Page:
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Florida Democrats Live On $17 A Day 9/28/2015

Starting Monday a group of 18 Florida state lawmakers has agreed to live on $17 a day for five days to promote a bill that would raise the minimum wage to $15 an hour.

The hope is the Minimum Wage Challenge will bring attention to how low-wage workers struggle on a daily basis. The $17 figure was calculated based on what a full-time minimum wage worker could expect to have left on a daily basis after basic living expenses it. Currently the state minimum wage is $8.05 an hour.

“It helps them with the basic necessities of life. People need to be more than just the working poor, they need to be able to save,” Democratic state Rep. Darryl Rouson told the local affiliate of CBS. “I think the symbolism is accurate. We all need to know that those making less than us are barely making it.”

The $17 a day will have to cover food, transportation and anything else they might need. Rouson is just one of the lawmakers participating in the challenge. All the participants are Democrats. Democratic state Sen. Dwight Bullard, one of two state senators participating, argued the current minimum wage is way too low.

“The minimum wage in Florida is far too low,” Bullard told Public News Service. “You have some estimations that say that if minimum wage kept up with cost of living it would be around $22.”

The bill to raise the state minimum wage was introduced by Democratic state Rep. Victor Torres and Bullard. Currently the federal minimum wage is $7.25 an hour but many states, cities and counties have gone well above it. Some cities have even gone as high as $15, with several others also considering such a jump. No state has increased its minimum wage that much.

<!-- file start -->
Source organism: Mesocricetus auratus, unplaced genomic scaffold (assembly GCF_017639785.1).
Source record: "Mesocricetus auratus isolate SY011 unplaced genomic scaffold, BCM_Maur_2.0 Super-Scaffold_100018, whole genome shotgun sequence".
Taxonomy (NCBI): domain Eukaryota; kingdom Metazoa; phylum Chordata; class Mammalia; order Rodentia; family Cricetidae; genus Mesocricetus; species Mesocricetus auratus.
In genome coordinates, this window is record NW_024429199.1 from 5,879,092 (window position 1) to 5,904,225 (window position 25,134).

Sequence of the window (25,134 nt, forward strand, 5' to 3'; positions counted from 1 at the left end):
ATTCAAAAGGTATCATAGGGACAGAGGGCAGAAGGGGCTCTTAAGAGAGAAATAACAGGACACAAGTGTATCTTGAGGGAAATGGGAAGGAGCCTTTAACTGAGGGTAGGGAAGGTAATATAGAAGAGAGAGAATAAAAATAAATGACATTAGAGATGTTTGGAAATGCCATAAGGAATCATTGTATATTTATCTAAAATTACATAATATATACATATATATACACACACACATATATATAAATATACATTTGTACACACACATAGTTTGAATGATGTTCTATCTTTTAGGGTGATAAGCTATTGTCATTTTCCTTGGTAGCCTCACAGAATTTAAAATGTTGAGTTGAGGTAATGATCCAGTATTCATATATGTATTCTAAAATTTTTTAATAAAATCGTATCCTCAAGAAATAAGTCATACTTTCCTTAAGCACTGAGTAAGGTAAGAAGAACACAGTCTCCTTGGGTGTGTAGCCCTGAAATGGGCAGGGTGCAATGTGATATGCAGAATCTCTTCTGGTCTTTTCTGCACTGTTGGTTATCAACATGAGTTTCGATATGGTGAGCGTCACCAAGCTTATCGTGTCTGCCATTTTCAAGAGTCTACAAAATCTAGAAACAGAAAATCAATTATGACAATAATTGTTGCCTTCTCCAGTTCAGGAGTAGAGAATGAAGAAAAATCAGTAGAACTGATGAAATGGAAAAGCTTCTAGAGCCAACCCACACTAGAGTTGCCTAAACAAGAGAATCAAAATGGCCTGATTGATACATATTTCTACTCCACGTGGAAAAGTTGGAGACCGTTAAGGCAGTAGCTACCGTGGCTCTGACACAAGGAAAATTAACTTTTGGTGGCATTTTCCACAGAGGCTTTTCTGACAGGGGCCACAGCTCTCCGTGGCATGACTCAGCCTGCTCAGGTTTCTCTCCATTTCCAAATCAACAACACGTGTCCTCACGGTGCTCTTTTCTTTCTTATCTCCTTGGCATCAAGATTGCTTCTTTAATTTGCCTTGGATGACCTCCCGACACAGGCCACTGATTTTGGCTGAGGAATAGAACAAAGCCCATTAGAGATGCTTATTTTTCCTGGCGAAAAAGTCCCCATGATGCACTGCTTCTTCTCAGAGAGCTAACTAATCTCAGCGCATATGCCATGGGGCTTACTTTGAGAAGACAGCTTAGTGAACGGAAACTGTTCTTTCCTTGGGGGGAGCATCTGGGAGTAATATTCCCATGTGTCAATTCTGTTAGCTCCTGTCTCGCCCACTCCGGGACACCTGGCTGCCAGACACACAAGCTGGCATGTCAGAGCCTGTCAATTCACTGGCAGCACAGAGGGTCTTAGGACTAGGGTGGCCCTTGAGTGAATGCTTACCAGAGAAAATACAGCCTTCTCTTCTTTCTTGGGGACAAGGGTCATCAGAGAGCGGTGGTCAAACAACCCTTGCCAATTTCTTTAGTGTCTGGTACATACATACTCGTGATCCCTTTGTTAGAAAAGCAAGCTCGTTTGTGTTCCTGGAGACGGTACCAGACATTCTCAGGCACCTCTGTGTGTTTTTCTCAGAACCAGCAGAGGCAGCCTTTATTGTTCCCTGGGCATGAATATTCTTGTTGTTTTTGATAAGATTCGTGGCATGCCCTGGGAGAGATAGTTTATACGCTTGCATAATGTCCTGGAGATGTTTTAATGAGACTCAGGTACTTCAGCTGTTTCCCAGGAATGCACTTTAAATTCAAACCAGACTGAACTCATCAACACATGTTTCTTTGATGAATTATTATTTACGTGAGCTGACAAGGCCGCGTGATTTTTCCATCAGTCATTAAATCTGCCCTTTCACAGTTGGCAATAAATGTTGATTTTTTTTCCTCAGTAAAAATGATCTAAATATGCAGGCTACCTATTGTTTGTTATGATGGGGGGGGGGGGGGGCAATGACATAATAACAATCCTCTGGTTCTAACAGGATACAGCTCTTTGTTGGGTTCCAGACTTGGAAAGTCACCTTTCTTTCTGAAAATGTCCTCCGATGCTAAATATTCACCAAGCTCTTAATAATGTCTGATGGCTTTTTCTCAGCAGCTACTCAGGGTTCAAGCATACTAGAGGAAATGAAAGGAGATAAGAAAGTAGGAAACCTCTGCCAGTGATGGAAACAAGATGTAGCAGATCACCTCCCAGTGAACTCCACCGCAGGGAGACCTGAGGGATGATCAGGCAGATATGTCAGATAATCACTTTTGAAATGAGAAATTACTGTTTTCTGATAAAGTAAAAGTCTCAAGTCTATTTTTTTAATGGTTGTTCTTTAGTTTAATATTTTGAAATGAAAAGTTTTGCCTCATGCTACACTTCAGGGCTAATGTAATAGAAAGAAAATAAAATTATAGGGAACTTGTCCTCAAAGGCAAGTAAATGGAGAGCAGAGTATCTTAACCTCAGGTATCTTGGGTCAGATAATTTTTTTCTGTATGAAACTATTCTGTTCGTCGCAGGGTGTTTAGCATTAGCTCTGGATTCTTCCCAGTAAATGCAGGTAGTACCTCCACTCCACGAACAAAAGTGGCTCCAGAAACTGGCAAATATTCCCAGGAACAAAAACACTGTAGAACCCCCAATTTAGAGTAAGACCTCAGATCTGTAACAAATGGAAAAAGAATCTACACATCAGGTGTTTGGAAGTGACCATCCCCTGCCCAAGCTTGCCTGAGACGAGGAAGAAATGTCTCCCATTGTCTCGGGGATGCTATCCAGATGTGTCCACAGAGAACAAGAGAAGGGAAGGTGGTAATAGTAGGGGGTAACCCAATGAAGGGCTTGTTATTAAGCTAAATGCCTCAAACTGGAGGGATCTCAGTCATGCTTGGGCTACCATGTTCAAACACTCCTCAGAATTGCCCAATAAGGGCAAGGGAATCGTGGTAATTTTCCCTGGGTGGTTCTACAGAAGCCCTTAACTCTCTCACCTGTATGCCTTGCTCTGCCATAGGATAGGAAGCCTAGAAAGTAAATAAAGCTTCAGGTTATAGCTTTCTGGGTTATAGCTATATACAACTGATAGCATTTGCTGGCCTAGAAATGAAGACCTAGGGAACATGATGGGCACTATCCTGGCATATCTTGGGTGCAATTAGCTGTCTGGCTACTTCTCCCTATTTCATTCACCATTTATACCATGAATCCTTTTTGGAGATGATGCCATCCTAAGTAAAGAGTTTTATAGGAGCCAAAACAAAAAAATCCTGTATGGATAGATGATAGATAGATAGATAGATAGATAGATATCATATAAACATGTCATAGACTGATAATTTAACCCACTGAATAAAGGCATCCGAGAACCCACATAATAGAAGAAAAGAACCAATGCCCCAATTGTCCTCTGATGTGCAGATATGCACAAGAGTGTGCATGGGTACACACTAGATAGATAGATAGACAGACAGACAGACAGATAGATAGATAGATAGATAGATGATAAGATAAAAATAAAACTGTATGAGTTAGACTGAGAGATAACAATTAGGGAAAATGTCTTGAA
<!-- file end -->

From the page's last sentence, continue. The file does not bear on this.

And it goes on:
Besides Florida, New York state is also considering raising its minimum wage to $15 an hour. New York has already raised wages to $15 for fast-food workers only.

The Florida measure is likely to face a tough uphill battle. Both the state House and Senate have a Republican majority. Additionally Florida Gov. Rick Scott, as a Republican, is not expected to support the bill.

The movement behind the $15 minimum wage has grown in popularity in the past year. It is led primarily by the labor movement and union-backed groups like Fight for $15. Seattle led the way in passing such an increase back in June 2014. San Francisco and Los Angeles followed not long after. Each local ordinance phased in the new wage over the course of several years.

Supporters of the $15 minimum wage often claim it will help the poor and stimulate economic activity. They argue such an amount is the basic standard by which someone can live comfortably. Opponents say such an increase will actually hurt the poor by limiting job opportunities.

The benefits or negative outcomes of increasing the minimum wage usually depend on the study. Nevertheless, even the nonpartisan Congressional Budget Office (CBO) agrees any increase of the minimum wage will likely result in at least some job loss.